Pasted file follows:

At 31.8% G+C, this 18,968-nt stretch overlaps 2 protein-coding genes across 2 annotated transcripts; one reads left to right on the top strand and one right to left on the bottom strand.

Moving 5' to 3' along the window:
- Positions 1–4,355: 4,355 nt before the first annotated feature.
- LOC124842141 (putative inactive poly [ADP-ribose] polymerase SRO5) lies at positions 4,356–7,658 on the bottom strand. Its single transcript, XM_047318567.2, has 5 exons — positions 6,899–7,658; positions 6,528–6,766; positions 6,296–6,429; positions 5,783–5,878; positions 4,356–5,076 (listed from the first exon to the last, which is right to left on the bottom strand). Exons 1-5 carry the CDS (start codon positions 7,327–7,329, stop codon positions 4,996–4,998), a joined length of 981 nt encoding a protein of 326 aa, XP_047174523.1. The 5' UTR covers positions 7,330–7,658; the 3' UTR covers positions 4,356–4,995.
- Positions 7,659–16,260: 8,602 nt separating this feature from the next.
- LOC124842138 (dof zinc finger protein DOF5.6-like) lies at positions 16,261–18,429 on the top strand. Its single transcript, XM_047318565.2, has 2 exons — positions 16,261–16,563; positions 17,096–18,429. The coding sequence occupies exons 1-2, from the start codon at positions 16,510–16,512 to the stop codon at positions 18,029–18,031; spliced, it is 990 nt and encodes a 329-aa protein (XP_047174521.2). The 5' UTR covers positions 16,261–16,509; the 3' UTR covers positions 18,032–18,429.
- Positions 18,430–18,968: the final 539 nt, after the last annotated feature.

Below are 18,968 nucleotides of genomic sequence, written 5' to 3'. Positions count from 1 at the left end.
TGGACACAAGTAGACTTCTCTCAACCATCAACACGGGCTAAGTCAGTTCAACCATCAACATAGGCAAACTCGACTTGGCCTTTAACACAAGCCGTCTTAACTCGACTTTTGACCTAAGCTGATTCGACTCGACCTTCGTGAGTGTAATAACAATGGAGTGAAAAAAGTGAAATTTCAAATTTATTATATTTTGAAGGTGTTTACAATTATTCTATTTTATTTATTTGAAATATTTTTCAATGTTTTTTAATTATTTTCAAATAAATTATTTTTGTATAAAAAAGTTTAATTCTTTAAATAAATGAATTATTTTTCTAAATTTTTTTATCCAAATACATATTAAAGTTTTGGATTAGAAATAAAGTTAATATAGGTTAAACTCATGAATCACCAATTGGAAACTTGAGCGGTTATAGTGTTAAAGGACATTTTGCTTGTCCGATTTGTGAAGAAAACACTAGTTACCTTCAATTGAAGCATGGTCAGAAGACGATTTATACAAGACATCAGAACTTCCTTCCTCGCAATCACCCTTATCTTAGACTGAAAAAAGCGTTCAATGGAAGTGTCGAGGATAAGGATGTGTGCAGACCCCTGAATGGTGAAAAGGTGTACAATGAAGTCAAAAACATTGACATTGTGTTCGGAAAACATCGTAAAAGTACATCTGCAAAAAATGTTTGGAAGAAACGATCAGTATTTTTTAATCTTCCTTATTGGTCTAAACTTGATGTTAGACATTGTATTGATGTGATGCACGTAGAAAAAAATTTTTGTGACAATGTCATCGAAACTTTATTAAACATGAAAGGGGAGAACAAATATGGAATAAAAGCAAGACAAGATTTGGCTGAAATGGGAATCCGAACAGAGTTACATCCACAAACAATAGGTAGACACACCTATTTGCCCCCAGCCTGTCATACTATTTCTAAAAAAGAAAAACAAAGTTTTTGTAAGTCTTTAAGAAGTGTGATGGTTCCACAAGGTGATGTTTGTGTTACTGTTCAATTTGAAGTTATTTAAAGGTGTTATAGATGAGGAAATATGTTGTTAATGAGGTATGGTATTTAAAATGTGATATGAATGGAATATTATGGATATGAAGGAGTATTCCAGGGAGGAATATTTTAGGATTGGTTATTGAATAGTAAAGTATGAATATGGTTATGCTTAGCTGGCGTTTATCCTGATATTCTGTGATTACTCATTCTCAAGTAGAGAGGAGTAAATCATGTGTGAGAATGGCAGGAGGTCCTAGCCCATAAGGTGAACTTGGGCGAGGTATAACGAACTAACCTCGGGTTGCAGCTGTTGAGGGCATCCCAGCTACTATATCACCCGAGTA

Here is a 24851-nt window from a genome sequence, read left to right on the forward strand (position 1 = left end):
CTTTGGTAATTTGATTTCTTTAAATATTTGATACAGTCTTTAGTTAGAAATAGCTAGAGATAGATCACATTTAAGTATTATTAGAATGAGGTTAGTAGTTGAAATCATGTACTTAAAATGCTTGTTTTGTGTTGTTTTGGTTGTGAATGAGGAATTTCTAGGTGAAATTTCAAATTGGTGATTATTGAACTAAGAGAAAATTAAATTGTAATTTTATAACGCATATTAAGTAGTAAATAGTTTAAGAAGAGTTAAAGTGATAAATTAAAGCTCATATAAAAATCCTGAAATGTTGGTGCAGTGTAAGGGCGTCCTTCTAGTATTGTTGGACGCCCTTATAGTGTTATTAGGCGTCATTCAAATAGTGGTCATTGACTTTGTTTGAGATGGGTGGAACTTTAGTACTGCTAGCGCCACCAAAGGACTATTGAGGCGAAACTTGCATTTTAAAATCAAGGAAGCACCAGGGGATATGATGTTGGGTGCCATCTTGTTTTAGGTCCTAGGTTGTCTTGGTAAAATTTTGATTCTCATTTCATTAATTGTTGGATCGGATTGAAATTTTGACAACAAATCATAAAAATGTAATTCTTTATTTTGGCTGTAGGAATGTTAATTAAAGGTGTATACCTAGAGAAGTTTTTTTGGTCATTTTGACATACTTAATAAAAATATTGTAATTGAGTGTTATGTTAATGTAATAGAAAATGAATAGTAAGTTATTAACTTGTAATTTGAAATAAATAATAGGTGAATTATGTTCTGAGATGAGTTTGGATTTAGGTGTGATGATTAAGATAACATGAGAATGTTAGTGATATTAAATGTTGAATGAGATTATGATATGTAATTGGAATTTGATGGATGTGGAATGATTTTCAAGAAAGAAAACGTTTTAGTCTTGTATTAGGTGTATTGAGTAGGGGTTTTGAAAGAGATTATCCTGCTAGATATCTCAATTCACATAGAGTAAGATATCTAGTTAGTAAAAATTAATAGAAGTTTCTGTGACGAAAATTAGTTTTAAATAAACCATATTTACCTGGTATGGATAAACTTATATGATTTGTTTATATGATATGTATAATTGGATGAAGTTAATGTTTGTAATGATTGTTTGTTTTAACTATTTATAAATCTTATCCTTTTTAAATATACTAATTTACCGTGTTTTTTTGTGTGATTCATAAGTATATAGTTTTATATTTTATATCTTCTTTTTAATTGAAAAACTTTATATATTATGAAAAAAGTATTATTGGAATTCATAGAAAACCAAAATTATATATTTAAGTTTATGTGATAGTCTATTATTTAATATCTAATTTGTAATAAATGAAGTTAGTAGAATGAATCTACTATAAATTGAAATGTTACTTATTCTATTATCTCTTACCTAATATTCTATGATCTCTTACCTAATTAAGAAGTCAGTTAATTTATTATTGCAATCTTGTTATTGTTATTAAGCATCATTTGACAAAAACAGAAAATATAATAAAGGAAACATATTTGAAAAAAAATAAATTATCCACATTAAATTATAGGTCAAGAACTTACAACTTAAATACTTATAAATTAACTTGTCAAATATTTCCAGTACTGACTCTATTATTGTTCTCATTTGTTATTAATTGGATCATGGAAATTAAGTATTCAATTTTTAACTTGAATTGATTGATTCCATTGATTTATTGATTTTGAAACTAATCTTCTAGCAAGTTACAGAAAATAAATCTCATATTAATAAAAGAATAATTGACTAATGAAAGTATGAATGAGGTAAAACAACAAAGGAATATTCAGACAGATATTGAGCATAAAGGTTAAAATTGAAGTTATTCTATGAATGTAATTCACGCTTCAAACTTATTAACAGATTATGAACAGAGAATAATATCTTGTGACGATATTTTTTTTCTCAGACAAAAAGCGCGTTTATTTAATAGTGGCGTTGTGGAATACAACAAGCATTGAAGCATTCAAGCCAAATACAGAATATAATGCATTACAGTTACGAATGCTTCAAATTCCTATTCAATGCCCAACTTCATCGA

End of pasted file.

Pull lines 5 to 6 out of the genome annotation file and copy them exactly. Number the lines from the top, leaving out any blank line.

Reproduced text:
- Positions 7,659–16,260: 8,602 nt separating this feature from the next.
- LOC124842138 (dof zinc finger protein DOF5.6-like) lies at positions 16,261–18,429 on the top strand. Its single transcript, XM_047318565.2, has 2 exons — positions 16,261–16,563; positions 17,096–18,429. The coding sequence occupies exons 1-2, from the start codon at positions 16,510–16,512 to the stop codon at positions 18,029–18,031; spliced, it is 990 nt and encodes a 329-aa protein (XP_047174521.2). The 5' UTR covers positions 16,261–16,509; the 3' UTR covers positions 18,032–18,429.